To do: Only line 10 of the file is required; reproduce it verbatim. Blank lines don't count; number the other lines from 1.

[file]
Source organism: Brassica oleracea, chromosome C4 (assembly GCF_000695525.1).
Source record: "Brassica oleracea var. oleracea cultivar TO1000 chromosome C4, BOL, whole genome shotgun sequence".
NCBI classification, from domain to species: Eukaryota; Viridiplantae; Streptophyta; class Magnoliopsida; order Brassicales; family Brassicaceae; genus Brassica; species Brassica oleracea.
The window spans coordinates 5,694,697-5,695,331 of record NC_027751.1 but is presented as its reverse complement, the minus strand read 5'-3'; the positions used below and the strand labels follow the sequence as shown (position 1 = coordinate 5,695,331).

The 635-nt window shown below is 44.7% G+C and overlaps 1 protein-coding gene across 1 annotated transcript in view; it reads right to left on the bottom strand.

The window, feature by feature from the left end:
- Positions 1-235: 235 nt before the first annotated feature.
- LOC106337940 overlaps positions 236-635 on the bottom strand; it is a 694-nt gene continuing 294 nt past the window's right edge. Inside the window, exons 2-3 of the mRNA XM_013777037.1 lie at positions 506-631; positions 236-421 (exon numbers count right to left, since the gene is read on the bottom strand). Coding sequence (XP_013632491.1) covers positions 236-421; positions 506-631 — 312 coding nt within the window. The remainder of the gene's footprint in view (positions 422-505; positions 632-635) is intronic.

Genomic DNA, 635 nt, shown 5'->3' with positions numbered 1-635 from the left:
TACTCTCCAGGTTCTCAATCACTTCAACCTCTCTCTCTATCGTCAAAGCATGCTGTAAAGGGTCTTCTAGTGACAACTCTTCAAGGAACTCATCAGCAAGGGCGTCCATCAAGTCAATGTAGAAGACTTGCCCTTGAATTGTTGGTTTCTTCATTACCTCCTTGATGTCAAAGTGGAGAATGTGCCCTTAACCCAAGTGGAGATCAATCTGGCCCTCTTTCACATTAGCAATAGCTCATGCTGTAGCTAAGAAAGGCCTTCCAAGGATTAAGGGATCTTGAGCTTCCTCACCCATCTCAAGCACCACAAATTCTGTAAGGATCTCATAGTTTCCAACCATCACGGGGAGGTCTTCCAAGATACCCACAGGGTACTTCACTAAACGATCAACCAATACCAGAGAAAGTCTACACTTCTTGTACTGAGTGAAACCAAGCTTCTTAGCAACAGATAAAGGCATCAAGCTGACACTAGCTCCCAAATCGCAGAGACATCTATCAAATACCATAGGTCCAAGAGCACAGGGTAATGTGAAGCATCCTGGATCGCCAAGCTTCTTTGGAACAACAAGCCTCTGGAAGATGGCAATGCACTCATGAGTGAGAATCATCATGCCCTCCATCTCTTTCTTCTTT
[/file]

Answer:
TACTCTCCAGGTTCTCAATCACTTCAACCTCTCTCTCTATCGTCAAAGCATGCTGTAAAGGGTCTTCTAGTGACAACTCTTCAAGGAACTCATCAGCAAGGGCGTCCATCAAGTCAATGTAGAAGACTTGCCCTTGAATTGTTGGTTTCTTCATTACCTCCTTGATGTCAAAGTGGAGAATGTGCCCTTAACCCAAGTGGAGATCAATCTGGCCCTCTTTCACATTAGCAATAGCTCATGCTGTAGCTAAGAAAGGCCTTCCAAGGATTAAGGGATCTTGAGCTTCCTCACCCATCTCAAGCACCACAAATTCTGTAAGGATCTCATAGTTTCCAACCATCACGGGGAGGTCTTCCAAGATACCCACAGGGTACTTCACTAAACGATCAACCAATACCAGAGAAAGTCTACACTTCTTGTACTGAGTGAAACCAAGCTTCTTAGCAACAGATAAAGGCATCAAGCTGACACTAGCTCCCAAATCGCAGAGACATCTATCAAATACCATAGGTCCAAGAGCACAGGGTAATGTGAAGCATCCTGGATCGCCAAGCTTCTTTGGAACAACAAGCCTCTGGAAGATGGCAATGCACTCATGAGTGAGAATCATCATGCCCTCCATCTCTTTCTTCTTT